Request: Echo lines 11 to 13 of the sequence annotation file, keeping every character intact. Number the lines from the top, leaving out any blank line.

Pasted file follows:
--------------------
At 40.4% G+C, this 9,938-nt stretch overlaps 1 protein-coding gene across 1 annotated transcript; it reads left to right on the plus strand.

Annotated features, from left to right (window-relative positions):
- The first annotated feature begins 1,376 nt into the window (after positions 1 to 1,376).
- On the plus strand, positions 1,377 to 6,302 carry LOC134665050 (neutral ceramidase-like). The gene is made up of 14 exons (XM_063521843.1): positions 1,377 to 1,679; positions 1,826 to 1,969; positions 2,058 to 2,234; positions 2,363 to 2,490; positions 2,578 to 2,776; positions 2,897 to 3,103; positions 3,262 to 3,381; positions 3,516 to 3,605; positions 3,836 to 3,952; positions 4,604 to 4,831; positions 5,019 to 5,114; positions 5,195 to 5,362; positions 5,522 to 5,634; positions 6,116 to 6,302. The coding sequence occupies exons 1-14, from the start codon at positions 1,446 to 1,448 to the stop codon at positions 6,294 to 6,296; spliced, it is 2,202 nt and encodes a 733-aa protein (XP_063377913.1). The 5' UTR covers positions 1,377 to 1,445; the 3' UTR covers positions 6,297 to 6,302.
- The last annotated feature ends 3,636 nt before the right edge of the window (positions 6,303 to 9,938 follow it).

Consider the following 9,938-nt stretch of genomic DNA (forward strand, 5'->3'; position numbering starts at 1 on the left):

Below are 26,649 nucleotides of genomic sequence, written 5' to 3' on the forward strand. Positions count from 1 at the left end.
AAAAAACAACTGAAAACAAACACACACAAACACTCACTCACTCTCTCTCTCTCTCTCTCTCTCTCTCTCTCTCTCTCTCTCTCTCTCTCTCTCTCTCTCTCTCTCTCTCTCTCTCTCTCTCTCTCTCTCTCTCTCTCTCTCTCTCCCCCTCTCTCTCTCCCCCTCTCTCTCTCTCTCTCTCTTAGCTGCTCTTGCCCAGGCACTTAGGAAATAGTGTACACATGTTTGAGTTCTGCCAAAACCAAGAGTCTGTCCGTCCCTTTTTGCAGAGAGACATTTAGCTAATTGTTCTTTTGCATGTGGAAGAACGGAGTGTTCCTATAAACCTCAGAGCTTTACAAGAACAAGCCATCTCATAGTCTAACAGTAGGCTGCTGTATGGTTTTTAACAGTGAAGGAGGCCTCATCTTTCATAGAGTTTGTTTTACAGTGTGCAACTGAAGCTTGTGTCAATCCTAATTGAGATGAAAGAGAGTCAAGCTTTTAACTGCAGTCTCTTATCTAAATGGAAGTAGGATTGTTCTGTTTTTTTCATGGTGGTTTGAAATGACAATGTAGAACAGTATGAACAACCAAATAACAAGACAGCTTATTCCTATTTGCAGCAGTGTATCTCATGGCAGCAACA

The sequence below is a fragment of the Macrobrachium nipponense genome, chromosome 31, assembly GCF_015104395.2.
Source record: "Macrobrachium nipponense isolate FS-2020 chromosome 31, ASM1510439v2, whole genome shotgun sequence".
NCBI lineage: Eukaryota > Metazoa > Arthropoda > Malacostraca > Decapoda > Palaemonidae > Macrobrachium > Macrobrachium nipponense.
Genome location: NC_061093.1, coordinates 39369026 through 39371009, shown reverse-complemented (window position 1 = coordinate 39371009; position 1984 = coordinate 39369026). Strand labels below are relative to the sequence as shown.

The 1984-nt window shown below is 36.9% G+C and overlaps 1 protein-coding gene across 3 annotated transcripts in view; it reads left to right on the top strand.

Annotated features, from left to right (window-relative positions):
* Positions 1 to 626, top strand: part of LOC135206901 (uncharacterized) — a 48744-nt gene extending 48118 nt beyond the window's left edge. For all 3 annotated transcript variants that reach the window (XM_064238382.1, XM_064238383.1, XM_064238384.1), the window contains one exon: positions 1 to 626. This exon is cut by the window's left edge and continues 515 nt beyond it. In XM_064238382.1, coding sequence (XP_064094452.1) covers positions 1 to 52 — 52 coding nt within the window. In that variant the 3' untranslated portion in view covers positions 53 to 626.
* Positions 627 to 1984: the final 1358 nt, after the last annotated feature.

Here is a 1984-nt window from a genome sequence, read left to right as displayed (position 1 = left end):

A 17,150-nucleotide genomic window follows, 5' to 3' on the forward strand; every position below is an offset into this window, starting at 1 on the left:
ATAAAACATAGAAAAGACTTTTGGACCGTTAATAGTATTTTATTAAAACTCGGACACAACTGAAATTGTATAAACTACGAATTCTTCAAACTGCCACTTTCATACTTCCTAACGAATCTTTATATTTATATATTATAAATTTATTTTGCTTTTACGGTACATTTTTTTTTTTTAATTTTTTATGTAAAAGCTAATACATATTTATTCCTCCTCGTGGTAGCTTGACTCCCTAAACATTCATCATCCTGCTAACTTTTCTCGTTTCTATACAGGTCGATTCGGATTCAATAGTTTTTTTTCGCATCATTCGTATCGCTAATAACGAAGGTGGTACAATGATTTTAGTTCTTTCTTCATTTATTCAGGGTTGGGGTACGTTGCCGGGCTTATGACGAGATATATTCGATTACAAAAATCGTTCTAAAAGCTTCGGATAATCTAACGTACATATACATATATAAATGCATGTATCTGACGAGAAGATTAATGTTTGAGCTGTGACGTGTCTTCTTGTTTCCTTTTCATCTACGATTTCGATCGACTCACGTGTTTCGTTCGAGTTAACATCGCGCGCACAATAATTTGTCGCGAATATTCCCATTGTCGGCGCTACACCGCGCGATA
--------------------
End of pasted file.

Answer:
NCBI lineage: Eukaryota > Metazoa > Arthropoda > Malacostraca > Decapoda > Palaemonidae > Macrobrachium > Macrobrachium nipponense.
Genome location: NC_061093.1, coordinates 39369026 through 39371009, shown reverse-complemented (window position 1 = coordinate 39371009; position 1984 = coordinate 39369026). Strand labels below are relative to the sequence as shown.

The 1984-nt window shown below is 36.9% G+C and overlaps 1 protein-coding gene across 3 annotated transcripts in view; it reads left to right on the top strand.